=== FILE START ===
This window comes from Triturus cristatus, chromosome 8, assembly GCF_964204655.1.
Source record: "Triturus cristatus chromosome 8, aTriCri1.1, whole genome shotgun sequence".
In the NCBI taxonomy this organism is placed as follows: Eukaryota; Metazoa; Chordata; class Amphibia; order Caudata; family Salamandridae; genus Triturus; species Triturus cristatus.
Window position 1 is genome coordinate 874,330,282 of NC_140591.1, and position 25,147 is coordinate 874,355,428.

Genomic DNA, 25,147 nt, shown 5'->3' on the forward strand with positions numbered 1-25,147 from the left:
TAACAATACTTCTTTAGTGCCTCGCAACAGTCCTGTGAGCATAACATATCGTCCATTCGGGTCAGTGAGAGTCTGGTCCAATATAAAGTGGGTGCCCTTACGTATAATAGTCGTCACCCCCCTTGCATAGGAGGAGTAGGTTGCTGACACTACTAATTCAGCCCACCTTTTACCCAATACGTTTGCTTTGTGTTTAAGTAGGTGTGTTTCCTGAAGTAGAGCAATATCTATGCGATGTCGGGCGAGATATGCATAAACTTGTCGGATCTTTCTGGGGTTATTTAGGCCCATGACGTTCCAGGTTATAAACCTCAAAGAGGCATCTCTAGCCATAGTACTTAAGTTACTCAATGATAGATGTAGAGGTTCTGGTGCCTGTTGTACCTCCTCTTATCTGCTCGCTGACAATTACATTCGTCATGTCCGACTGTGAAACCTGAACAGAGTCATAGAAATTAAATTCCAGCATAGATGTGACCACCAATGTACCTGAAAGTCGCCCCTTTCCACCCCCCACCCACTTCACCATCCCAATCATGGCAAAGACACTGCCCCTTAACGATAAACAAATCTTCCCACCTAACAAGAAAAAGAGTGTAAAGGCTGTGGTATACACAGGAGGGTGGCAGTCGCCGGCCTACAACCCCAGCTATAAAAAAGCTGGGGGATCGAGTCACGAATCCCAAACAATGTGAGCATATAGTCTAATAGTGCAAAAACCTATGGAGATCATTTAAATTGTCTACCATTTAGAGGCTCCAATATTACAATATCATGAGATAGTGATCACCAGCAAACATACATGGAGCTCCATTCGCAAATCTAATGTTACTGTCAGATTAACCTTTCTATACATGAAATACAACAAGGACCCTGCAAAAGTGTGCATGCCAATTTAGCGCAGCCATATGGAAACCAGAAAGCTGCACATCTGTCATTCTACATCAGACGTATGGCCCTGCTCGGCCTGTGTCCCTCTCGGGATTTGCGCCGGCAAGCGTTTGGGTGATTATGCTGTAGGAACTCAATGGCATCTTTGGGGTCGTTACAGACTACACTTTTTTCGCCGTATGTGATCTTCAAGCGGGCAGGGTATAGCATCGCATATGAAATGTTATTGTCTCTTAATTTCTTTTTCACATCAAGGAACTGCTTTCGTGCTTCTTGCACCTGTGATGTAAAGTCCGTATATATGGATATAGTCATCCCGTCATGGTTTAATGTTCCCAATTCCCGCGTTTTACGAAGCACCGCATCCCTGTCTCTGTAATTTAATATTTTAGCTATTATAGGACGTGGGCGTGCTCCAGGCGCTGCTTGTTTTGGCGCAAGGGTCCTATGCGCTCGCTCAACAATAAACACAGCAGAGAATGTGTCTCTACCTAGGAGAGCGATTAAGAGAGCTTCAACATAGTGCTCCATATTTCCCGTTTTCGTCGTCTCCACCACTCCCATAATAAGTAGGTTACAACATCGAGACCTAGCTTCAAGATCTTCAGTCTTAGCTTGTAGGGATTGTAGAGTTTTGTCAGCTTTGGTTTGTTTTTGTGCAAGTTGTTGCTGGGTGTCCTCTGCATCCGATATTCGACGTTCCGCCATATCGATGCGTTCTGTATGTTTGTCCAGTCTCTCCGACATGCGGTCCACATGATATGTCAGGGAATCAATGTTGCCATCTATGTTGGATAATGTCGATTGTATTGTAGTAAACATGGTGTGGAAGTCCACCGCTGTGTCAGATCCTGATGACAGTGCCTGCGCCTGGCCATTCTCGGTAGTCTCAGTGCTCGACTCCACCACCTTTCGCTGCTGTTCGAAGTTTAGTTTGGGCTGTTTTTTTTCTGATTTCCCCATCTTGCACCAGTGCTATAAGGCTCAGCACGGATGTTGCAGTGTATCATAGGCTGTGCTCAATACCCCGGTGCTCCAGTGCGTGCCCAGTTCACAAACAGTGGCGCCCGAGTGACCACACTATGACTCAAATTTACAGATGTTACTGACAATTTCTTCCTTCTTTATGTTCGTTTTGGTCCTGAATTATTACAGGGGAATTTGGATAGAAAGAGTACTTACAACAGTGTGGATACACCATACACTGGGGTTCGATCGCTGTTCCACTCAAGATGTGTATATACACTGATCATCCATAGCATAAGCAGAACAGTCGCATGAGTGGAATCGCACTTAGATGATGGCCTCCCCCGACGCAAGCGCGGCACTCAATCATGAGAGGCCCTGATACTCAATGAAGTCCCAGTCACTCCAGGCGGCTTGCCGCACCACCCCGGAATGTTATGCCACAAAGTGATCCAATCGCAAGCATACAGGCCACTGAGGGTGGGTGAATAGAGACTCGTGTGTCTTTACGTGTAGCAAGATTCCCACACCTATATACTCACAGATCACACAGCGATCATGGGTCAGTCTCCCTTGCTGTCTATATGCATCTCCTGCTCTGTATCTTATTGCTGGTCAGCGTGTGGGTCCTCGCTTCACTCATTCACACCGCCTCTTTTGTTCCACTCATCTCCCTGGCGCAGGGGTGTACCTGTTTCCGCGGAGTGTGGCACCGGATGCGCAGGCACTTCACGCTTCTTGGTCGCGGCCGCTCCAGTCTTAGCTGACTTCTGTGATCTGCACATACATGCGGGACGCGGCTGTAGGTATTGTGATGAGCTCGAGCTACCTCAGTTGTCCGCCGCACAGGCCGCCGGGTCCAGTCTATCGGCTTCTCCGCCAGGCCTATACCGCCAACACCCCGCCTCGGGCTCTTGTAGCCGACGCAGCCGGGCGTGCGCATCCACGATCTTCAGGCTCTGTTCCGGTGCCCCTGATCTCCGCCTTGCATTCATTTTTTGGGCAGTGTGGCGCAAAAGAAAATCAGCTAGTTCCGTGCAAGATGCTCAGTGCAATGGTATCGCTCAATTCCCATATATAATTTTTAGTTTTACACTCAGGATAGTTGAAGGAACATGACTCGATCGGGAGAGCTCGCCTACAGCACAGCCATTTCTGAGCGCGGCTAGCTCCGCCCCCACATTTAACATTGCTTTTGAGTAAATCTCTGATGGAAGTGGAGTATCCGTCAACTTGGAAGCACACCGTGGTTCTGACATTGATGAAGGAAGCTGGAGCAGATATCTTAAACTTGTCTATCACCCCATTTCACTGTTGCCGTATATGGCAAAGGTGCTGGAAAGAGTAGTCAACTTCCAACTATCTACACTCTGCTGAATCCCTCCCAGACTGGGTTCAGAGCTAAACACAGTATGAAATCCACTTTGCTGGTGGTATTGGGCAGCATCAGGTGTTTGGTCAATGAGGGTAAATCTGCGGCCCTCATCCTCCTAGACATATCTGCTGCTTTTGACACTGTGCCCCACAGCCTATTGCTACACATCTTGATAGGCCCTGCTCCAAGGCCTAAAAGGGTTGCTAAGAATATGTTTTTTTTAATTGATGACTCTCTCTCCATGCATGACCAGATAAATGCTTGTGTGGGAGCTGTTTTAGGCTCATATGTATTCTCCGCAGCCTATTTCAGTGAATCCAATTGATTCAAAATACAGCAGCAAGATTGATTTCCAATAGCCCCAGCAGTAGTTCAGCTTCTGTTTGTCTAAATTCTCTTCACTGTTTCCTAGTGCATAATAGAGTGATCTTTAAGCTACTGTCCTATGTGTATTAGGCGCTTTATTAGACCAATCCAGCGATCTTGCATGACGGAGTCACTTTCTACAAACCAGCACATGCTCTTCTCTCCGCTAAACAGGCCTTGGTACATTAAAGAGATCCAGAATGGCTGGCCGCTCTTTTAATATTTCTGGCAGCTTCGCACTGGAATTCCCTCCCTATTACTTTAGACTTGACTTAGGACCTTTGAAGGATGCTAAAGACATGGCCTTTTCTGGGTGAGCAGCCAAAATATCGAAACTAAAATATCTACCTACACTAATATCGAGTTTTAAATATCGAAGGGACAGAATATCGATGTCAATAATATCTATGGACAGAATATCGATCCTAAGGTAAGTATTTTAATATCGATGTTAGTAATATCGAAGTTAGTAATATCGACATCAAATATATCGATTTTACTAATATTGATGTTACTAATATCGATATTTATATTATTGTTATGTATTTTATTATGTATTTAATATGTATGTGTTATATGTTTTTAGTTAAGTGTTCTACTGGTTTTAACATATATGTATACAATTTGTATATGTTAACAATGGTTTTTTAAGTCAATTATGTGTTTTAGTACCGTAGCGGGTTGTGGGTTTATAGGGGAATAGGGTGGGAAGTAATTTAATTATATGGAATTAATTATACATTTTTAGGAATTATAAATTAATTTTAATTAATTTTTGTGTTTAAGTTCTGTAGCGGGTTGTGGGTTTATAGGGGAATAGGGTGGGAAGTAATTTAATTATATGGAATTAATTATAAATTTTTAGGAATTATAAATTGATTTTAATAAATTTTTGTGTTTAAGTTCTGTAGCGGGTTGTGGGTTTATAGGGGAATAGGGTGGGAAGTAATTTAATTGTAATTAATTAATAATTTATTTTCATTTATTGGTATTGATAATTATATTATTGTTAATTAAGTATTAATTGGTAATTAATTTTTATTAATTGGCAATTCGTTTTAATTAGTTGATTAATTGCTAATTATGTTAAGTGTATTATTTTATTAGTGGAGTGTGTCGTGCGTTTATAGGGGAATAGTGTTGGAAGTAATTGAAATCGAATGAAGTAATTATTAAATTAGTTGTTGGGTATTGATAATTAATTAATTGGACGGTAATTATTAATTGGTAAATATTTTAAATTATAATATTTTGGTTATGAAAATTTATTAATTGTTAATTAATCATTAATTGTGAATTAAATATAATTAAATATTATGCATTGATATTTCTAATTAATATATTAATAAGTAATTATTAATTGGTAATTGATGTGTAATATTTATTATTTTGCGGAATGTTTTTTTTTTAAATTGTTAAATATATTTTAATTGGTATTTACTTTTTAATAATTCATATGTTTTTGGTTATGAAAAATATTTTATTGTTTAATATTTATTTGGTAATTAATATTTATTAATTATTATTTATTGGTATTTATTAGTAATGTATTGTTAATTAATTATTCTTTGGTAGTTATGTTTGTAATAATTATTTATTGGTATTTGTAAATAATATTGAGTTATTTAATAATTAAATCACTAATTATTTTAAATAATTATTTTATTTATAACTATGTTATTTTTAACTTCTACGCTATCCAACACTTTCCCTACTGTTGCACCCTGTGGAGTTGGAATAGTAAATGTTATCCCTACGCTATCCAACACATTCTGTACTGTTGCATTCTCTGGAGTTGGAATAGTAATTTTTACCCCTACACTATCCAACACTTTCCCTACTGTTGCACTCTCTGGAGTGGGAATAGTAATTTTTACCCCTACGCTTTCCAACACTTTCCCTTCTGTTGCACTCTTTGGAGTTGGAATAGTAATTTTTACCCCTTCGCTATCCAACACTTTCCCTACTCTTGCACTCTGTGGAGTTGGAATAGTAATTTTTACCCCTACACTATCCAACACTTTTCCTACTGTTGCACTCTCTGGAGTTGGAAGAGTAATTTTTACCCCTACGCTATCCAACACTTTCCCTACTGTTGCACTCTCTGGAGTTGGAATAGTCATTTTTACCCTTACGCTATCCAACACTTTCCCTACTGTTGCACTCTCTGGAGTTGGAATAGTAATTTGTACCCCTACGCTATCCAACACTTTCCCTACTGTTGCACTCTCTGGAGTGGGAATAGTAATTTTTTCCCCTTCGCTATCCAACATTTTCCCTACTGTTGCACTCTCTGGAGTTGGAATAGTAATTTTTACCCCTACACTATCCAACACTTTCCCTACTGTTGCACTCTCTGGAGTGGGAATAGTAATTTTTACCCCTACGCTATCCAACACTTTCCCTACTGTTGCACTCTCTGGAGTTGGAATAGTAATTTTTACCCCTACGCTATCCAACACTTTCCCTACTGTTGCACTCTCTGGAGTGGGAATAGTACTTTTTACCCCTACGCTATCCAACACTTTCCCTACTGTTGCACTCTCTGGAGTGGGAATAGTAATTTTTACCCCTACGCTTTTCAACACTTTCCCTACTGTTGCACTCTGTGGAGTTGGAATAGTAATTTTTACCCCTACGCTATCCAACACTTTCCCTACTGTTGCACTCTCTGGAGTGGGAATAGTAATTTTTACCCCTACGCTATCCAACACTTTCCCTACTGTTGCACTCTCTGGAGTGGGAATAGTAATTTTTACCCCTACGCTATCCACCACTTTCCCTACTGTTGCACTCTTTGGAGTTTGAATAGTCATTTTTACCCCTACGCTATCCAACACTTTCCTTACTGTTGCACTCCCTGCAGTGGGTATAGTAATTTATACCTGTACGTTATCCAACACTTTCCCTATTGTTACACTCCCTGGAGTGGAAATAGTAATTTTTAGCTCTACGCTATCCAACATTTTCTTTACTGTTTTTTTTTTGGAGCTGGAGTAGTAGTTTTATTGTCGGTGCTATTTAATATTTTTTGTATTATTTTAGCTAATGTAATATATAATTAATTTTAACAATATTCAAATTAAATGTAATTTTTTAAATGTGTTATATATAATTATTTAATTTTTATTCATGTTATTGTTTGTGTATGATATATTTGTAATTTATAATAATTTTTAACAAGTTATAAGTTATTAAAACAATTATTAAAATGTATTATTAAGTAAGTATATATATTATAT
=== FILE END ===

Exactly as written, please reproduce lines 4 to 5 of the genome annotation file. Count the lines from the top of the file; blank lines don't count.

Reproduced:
Window position 1 is genome coordinate 874,330,282 of NC_140591.1, and position 25,147 is coordinate 874,355,428.

Genomic DNA, 25,147 nt, shown 5'->3' on the forward strand with positions numbered 1-25,147 from the left: